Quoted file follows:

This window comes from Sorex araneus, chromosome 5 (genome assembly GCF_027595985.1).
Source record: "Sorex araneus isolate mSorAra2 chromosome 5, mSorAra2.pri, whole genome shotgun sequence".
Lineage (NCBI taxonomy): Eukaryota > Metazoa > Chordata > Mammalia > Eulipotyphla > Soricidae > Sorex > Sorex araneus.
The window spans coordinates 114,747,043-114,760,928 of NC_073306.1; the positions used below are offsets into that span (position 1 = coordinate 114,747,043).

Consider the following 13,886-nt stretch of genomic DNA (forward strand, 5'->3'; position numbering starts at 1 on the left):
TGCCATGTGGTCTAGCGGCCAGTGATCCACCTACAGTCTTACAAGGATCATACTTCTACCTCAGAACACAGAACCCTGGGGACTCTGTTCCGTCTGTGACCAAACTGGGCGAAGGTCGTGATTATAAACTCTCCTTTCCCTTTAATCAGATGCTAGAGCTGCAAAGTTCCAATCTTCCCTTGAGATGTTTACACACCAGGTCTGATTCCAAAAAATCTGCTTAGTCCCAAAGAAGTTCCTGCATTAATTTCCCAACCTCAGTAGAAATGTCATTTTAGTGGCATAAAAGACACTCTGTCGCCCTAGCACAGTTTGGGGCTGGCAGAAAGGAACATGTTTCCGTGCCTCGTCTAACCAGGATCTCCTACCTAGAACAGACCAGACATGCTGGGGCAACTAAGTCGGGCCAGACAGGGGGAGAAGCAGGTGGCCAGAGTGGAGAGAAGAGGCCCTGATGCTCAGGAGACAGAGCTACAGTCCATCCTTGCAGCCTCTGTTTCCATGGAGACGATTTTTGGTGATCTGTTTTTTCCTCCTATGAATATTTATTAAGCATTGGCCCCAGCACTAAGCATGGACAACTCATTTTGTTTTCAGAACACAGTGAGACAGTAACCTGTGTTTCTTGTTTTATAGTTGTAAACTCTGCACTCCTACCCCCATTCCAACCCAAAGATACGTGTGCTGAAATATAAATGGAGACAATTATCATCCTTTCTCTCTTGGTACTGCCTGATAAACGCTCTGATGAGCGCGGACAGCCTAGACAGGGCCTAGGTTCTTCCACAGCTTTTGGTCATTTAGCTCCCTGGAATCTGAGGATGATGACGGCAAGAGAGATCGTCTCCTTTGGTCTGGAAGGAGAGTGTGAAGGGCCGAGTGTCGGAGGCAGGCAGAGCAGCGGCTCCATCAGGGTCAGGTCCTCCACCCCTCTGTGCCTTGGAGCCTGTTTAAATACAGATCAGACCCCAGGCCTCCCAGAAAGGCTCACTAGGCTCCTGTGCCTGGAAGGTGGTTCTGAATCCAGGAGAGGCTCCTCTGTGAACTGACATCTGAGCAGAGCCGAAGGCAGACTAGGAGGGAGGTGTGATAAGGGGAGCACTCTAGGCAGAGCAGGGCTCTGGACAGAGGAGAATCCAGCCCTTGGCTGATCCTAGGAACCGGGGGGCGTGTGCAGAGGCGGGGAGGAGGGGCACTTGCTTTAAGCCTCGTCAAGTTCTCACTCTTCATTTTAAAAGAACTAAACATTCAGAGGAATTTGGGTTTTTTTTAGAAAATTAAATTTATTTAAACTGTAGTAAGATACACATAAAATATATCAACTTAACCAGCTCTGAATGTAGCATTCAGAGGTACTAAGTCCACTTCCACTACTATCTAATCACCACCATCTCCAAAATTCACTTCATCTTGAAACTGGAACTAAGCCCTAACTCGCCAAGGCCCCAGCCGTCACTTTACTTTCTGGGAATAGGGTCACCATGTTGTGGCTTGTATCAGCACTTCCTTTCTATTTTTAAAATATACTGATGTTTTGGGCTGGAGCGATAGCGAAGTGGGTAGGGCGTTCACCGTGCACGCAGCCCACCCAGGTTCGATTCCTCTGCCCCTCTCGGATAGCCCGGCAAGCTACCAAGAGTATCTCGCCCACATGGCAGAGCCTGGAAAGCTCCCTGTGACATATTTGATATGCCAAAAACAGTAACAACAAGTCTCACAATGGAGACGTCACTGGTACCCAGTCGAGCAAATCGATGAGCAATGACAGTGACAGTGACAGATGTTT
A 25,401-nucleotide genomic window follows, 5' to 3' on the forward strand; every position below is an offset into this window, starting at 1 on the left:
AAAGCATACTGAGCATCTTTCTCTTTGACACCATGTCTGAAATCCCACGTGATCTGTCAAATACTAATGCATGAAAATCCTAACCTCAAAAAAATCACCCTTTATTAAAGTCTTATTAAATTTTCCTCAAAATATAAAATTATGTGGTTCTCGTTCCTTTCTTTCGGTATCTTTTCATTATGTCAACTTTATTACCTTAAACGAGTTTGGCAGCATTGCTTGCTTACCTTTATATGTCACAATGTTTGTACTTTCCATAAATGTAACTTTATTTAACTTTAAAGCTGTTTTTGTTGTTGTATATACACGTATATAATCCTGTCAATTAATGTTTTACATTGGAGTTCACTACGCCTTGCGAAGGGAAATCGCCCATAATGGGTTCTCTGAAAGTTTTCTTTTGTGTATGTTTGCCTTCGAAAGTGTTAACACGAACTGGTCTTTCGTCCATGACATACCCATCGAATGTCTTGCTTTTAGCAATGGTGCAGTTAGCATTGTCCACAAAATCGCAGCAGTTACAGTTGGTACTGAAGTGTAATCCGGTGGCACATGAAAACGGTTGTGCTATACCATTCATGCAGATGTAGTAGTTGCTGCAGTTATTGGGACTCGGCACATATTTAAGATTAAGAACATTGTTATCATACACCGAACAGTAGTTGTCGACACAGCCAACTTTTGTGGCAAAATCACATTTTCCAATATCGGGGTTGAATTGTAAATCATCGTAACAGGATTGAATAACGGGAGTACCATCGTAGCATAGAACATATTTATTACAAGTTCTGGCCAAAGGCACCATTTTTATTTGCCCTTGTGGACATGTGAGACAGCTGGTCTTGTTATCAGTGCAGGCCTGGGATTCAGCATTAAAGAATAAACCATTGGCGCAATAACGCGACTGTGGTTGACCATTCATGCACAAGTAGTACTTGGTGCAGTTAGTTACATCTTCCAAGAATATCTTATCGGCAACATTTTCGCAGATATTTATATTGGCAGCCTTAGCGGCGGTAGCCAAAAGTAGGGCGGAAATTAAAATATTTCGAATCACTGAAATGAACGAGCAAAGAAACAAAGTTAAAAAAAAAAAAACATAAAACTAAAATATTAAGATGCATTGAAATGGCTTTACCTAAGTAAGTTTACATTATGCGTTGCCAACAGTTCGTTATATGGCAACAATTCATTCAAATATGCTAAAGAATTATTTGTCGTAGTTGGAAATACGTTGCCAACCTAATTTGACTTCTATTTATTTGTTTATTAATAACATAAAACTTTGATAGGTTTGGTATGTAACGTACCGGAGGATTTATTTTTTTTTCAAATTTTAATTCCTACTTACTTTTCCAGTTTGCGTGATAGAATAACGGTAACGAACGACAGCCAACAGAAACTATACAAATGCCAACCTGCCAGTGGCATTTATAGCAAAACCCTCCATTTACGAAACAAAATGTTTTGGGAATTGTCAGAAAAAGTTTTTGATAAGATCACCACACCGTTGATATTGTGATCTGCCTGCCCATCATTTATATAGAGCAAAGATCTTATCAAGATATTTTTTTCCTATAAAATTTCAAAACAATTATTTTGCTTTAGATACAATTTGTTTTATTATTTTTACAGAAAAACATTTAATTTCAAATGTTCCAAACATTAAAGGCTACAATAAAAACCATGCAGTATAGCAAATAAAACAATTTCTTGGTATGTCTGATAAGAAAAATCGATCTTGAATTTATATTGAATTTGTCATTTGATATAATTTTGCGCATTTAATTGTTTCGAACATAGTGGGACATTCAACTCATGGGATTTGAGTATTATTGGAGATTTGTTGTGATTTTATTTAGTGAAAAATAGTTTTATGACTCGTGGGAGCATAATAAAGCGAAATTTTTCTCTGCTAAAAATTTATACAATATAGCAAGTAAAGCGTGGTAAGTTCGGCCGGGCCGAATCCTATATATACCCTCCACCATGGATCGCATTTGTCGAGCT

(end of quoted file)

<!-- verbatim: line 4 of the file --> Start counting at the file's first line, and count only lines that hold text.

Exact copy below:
The window spans coordinates 114,747,043-114,760,928 of NC_073306.1; the positions used below are offsets into that span (position 1 = coordinate 114,747,043).